# Proof That The Following System Does Uniform Oscilations

## Homework Statement

Well, we are given the following system, in which the rope, spring, and pulley is ideal. We know that for the angle $a$ the system is in equilibrium. The question is, to show that if the angle a is small, the system does unfirom oscilations. I don't know how to tackle this problem, it confuses me a little. We must show that the resultant force on the body is proportional to a constant and the displacement for the equilibrium position at a given time.

## Homework Equations

Some basic trigonometry, with some tricks for aproximating the trigonometric function for small angles and basic vector addition, I think...

## The Attempt at a Solution

Well, the first thing that is obvious is that if the system is at rest, then:

$T\cos{a} = ky_0$ , where y_0 is the initial comprimation of the spring, and k is its spring constant.

Writing the resultant force for the body we get that: $R = T - mg$. How do I continue from here? Can somebody help me, please :D ?

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haruspex
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You mean ".. if the deviations from angle a are small ...", right?
So consider a small deviation in a. Find how that affects the forces and accelerations, and thus how the deviation will change over time.

You mean ".. if the deviations from angle a are small ...", right?
Yes, indeed. :D

Well, the forces that act on the body are the tension and the weight. The tention depends on the amount of comprimation of the resort. I drew a picture. The resort compresses with OO'(green) and the body descends with CC'. I should find a relation between the two length. I drew the system in a more "gemoetrcal" way because we are interested in lengths, and relations between plain figures, right ? Let us say that OO' = x because it seems a more familiar notation, and we are interested specifically in that length. When the system is in the state corespoding to the 'b' angle, the spring is compressed with: $y_0 + x$ and we know the expression for y_0. So if the compression of the spring affects the tension, it affects the motion of the body, because tension acts on it. :D

Is my drawing and my judgement correct:D ? Tell me, please. If yes, how do we proceed? I haven't found a connection between CC' and OO'. :(

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OO' and AO' are related via the triangle OAO', where OA and angle O are constant. AO' + AC' = constant length of the rope.

Apart from this, I would use conservation of energy.

OO' and AO' are related via the triangle OAO', where OA and angle O are constant. AO' + AC' = constant length of the rope.

Apart from this, I would use conservation of energy.

Well there is no resitive force so the energy is conserved. Let us say that so CC' = d, beacause it's usefull. Also, in the initial position the potential energy of the body is 0 (for convenience).

$$E_a = E_b => \frac{ky_0^2}{2} = \frac{k(y_0 +x) ^2}{2} - mgd => mgd = \frac{k}{2}x(2y_0+x)$$

But, I don't see how that helps me. :D

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You are forgetting the kinetic energy.

You are forgetting the kinetic energy.
Right, sorry :D .

$$E_a = E_b => \frac{ky_0^2}{2} = \frac{k(y_0 +x) ^2}{2} - mgd + \frac{mv_x^2}{2}$$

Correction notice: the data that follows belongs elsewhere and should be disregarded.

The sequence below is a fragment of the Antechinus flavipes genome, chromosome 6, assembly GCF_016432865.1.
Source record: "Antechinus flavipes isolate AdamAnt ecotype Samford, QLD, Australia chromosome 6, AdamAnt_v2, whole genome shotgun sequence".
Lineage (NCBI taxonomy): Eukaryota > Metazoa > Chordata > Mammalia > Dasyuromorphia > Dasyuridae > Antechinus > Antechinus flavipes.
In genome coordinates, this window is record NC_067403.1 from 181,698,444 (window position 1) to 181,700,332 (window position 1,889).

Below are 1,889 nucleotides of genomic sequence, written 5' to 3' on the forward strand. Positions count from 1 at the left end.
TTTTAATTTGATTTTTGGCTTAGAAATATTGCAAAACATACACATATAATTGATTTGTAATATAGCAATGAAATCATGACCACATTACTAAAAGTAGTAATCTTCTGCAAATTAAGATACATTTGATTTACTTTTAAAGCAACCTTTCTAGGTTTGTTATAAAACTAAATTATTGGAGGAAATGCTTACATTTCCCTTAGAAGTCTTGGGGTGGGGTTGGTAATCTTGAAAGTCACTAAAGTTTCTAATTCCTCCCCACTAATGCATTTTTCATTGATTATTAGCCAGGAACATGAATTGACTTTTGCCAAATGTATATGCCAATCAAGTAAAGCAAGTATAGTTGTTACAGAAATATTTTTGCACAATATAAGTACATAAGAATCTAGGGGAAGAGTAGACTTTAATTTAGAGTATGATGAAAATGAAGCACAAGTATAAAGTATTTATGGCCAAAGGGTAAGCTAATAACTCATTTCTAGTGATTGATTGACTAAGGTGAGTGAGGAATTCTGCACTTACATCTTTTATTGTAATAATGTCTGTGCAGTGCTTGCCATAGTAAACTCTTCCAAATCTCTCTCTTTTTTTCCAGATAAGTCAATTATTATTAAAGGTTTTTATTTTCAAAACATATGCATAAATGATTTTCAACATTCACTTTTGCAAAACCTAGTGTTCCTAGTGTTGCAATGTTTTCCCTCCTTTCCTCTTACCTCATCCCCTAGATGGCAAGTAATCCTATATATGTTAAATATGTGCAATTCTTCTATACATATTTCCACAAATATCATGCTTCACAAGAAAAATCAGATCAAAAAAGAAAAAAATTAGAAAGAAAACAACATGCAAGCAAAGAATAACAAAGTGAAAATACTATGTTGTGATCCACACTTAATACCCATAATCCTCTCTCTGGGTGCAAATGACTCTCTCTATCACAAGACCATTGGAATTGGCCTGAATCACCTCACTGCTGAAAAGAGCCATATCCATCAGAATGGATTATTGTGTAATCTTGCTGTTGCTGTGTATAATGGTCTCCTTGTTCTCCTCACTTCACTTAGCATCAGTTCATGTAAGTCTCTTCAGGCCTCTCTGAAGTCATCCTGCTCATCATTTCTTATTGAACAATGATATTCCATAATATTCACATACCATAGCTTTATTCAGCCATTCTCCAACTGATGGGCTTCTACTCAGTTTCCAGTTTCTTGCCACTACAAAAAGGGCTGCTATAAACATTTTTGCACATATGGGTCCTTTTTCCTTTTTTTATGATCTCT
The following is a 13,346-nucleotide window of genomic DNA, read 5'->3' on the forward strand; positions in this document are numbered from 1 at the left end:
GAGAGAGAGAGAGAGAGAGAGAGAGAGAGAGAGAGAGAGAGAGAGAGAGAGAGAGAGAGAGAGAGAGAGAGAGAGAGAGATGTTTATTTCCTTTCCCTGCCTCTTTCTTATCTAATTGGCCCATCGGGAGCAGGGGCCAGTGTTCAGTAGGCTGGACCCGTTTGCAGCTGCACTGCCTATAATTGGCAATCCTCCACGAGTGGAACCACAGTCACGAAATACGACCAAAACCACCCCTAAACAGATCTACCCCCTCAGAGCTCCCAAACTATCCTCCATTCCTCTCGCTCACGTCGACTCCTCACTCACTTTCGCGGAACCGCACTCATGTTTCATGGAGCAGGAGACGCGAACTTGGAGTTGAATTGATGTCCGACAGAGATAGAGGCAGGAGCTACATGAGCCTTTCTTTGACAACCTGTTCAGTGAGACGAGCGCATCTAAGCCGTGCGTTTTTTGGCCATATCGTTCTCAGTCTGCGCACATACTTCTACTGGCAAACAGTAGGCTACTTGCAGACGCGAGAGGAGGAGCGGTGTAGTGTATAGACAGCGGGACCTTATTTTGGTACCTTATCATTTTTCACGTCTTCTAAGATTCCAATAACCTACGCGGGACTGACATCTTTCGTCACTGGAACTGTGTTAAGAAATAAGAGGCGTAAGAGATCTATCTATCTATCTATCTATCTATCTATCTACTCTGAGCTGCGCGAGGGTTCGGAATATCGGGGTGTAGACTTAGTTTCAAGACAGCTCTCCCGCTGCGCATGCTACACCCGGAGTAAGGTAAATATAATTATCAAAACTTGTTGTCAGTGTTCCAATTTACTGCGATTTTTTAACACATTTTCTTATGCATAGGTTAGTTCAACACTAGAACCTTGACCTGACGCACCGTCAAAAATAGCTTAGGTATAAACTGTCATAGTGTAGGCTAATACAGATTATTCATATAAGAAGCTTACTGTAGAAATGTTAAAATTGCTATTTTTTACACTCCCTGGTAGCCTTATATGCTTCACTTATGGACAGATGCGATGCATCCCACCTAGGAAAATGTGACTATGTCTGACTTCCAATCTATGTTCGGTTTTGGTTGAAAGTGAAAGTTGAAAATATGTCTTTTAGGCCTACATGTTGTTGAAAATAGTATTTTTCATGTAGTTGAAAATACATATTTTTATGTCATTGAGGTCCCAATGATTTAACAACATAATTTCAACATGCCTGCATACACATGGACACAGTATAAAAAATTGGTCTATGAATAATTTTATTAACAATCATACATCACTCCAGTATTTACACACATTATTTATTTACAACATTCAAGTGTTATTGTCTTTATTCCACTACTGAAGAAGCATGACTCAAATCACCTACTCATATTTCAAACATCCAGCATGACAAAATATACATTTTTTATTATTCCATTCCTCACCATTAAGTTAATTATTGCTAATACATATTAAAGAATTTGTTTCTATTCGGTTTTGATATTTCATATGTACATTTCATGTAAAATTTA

where $v_x$ is the speed corespoding to the elongation x.

Is it ok now? What's next? I haven't done the simplifications yet, but a first thing I notice is that I should connect v_x to x, somehow, right? And this isn't exactly straightforward because we don't have an uniform motion, the speed and acceleration are not constant.

And I wanted to thank you for answering me! So, what do we do next ? :D

haruspex
Homework Helper
Gold Member
OO' and AO' are related via the triangle OAO', where OA and angle O are constant. AO' + AC' = constant length of the rope.

Apart from this, I would use conservation of energy.
I'm not sure that energy will make it easier. We don't need to solve the equations, just show that they approximate SHM.

DorelXD, what is the relationship between T and the force in the spring? Between x and force in the spring? Between x and the height of the mass? Between T and the acceleration of the mass? Put all that together.

Right, sorry :D .

$$E_a = E_b => \frac{ky_0^2}{2} = \frac{k(y_0 +x) ^2}{2} - mgd + \frac{mv_x^2}{2}$$

where $v_x$ is the speed corespoding to the elongation x.
The kinetic energy is in the motion of the mass, not in the motion of the ideal massless spring.

Is it ok now? What's next? I haven't done the simplifications yet, but a first thing I notice is that I should connect v_x to x, somehow, right? And this isn't exactly straightforward because we don't have an uniform motion, the speed and acceleration are not constant.
What you need to connect is ##x## and ##d##. Then you can differentiate the energy equation, and you will obtain the second derivative of ##d## multiplied with the mass; whatever this is equal to is the force.

DorelXD, what is the relationship between T and the force in the spring?
Well, $\frac{T}{cos{\alpha}} = k(y_0 + x )$

Between x and force in the spring?
$F_e = k(x+y_0)$

Between x and the height of the mass?
That, I don't know. How can I find out ?

Between T and the acceleration of the mass? Put all that together.
Well I can find this out by writing Newton's second law, right? But I didn't do it, because I thought that first we should find a relationship between x and the height of mass.

What you need to connect is x and d. Then you can differentiate the energy equation, and you will obtain the second derivative of d multiplied with the mass; whatever this is equal to is the force.